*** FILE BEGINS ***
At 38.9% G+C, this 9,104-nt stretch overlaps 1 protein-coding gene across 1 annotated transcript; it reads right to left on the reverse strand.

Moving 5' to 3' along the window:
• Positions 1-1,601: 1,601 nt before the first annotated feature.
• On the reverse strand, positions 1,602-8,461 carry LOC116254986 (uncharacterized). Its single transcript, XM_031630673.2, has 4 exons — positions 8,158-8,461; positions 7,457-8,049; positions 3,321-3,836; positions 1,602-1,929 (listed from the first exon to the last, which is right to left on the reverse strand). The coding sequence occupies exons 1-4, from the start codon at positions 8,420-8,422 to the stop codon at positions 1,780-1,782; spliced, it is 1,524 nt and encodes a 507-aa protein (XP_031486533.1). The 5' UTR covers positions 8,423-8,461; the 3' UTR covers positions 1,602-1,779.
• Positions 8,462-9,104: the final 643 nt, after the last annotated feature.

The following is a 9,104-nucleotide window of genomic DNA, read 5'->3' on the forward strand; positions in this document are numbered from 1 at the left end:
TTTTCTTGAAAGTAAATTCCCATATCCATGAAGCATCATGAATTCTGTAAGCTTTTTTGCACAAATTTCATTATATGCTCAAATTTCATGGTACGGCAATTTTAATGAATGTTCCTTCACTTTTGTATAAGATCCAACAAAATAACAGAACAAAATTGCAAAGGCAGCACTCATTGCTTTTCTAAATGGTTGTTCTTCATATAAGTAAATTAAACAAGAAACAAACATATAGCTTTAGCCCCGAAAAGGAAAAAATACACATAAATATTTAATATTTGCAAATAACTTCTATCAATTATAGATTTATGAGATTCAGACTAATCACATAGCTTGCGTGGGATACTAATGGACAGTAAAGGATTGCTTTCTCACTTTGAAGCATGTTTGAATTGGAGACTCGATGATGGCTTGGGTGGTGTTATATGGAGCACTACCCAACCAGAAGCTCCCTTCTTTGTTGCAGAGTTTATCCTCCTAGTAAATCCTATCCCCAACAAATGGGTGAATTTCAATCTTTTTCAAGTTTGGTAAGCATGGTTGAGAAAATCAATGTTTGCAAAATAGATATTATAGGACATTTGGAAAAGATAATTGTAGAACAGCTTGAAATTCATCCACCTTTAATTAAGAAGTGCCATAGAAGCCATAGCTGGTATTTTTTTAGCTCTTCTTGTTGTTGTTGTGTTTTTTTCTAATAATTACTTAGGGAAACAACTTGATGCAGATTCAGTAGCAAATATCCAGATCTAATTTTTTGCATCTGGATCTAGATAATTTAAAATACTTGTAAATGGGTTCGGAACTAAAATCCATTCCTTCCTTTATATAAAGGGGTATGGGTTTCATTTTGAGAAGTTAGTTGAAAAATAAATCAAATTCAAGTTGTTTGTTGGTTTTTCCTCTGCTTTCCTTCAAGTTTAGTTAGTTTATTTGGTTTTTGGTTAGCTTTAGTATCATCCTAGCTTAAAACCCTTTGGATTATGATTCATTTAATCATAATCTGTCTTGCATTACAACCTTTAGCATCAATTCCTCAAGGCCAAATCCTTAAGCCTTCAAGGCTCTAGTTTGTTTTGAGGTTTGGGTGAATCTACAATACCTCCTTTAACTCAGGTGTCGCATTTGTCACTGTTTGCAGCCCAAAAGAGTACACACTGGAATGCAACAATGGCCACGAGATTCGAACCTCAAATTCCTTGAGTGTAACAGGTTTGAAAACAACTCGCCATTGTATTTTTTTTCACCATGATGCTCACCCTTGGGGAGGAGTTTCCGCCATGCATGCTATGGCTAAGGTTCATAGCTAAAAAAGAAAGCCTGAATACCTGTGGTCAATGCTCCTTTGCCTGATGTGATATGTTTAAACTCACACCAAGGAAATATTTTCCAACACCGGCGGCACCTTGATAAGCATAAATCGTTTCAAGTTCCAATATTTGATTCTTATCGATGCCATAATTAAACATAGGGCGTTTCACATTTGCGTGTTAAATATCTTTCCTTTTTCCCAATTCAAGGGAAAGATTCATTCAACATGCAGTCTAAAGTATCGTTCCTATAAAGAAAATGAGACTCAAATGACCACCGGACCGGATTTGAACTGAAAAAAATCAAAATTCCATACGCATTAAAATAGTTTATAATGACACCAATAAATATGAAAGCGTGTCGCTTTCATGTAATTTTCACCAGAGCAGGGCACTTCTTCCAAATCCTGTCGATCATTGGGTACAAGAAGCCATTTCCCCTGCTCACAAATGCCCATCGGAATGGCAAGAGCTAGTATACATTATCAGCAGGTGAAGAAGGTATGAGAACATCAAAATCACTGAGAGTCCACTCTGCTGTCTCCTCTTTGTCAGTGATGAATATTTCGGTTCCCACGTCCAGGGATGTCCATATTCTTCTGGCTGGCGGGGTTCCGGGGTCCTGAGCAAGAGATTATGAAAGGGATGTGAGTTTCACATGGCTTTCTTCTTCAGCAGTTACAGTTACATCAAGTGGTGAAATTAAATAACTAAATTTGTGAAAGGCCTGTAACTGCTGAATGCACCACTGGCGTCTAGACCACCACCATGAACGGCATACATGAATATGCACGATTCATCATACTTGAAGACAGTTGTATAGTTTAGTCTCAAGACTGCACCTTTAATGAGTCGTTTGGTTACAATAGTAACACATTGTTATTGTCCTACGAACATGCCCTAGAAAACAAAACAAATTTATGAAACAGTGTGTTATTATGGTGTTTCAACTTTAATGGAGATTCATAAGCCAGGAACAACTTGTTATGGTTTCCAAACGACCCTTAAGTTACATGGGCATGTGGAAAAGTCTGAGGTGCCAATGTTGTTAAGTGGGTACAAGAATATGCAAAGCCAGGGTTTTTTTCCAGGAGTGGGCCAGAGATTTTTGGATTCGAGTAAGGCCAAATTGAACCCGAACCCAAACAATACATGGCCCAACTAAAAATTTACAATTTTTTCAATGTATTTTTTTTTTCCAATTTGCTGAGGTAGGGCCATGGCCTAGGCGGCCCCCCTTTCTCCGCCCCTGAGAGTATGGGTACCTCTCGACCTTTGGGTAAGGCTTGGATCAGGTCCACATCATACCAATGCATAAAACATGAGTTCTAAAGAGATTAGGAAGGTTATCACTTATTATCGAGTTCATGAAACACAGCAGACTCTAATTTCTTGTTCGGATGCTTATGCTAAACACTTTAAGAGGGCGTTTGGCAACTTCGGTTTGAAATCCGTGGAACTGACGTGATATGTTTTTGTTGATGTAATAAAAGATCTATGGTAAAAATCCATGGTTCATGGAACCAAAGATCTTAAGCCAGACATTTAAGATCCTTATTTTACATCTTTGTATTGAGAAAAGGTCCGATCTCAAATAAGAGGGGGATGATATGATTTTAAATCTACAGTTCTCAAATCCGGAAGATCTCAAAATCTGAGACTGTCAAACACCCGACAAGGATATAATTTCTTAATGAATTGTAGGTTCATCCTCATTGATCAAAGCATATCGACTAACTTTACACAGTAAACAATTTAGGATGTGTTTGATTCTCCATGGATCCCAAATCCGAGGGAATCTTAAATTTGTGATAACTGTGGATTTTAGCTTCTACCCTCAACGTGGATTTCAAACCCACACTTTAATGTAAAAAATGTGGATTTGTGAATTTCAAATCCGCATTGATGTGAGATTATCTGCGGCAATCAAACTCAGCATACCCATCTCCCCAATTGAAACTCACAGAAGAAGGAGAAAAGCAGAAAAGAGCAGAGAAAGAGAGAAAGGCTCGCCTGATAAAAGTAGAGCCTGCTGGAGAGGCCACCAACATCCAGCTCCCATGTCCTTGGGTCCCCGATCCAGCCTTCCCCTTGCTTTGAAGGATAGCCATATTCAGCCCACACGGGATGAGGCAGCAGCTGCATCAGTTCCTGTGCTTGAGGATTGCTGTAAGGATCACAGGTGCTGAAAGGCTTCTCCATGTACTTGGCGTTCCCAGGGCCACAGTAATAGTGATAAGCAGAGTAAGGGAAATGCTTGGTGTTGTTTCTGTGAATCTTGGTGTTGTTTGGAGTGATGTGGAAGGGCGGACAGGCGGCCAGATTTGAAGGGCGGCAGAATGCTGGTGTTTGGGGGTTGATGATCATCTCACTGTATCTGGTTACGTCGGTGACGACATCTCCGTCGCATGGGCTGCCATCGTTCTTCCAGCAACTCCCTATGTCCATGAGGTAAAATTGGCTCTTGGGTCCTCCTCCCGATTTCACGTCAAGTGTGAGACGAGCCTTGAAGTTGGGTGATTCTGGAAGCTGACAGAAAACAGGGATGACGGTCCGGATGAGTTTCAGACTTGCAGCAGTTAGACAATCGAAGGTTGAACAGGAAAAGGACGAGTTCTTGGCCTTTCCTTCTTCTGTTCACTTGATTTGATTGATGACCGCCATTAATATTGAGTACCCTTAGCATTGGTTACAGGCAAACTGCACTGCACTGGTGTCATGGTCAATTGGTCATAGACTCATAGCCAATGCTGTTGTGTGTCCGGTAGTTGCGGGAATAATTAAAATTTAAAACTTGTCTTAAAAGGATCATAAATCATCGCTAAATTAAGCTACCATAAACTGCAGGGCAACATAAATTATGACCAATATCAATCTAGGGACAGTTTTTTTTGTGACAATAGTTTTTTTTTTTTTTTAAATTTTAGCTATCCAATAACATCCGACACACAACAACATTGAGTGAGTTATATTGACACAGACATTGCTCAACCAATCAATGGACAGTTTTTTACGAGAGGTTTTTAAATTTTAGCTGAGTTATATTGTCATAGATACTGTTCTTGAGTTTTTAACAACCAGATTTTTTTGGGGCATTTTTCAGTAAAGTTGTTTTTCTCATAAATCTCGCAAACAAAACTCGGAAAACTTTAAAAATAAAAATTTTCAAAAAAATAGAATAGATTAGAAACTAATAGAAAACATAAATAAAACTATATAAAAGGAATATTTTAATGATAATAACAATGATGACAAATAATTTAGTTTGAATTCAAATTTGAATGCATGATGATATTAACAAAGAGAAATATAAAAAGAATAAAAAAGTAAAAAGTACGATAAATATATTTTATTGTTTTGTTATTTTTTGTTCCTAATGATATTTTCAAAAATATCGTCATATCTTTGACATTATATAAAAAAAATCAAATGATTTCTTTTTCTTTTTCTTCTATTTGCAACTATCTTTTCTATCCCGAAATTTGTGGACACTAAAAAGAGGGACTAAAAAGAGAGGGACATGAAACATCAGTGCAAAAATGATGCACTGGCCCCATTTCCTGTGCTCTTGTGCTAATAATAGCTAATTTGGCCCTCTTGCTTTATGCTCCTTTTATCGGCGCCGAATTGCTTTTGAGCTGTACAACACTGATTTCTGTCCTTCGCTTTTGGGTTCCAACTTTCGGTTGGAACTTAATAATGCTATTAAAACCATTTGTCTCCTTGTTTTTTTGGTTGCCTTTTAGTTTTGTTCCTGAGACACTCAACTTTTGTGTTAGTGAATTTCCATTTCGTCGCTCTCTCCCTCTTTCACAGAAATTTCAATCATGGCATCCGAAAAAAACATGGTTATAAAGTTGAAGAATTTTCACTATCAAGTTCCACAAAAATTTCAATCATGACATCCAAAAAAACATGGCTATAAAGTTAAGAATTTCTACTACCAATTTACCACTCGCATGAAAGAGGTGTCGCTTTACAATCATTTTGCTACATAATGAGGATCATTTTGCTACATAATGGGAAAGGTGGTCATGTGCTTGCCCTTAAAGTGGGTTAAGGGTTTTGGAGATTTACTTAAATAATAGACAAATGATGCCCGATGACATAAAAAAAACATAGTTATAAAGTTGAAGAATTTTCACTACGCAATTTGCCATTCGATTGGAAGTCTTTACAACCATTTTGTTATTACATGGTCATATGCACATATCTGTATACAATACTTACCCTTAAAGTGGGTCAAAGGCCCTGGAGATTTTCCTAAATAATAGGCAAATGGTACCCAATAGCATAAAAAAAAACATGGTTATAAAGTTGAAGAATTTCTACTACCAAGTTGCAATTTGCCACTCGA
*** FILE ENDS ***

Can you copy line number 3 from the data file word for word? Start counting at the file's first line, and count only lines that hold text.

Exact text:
• Positions 1-1,601: 1,601 nt before the first annotated feature.